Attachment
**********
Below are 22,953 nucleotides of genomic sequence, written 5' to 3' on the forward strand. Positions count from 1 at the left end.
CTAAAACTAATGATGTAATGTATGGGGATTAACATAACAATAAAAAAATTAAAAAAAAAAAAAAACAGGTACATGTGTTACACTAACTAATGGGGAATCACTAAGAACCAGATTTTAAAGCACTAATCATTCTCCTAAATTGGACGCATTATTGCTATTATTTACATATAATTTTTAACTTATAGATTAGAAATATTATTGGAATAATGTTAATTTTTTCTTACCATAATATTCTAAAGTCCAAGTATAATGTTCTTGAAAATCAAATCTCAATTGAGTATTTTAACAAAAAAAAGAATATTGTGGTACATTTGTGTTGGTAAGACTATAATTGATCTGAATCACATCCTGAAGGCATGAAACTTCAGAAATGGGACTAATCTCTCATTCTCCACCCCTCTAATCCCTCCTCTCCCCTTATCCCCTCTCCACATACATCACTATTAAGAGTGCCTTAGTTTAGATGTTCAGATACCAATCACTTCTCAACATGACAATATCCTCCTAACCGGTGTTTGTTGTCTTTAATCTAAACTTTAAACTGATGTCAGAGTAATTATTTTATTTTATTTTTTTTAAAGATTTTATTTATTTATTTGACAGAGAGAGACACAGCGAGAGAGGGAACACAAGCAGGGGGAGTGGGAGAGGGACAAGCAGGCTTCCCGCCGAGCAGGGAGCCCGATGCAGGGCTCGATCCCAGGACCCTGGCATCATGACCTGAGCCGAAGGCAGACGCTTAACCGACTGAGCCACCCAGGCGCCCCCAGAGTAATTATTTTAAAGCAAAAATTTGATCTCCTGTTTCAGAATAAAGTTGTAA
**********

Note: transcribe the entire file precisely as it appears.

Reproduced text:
Below are 22,953 nucleotides of genomic sequence, written 5' to 3' on the forward strand. Positions count from 1 at the left end.
CTAAAACTAATGATGTAATGTATGGGGATTAACATAACAATAAAAAAATTAAAAAAAAAAAAAAACAGGTACATGTGTTACACTAACTAATGGGGAATCACTAAGAACCAGATTTTAAAGCACTAATCATTCTCCTAAATTGGACGCATTATTGCTATTATTTACATATAATTTTTAACTTATAGATTAGAAATATTATTGGAATAATGTTAATTTTTTCTTACCATAATATTCTAAAGTCCAAGTATAATGTTCTTGAAAATCAAATCTCAATTGAGTATTTTAACAAAAAAAAGAATATTGTGGTACATTTGTGTTGGTAAGACTATAATTGATCTGAATCACATCCTGAAGGCATGAAACTTCAGAAATGGGACTAATCTCTCATTCTCCACCCCTCTAATCCCTCCTCTCCCCTTATCCCCTCTCCACATACATCACTATTAAGAGTGCCTTAGTTTAGATGTTCAGATACCAATCACTTCTCAACATGACAATATCCTCCTAACCGGTGTTTGTTGTCTTTAATCTAAACTTTAAACTGATGTCAGAGTAATTATTTTATTTTATTTTTTTTAAAGATTTTATTTATTTATTTGACAGAGAGAGACACAGCGAGAGAGGGAACACAAGCAGGGGGAGTGGGAGAGGGACAAGCAGGCTTCCCGCCGAGCAGGGAGCCCGATGCAGGGCTCGATCCCAGGACCCTGGCATCATGACCTGAGCCGAAGGCAGACGCTTAACCGACTGAGCCACCCAGGCGCCCCCAGAGTAATTATTTTAAAGCAAAAATTTGATCTCCTGTTTCAGAATAAAGTTGTAA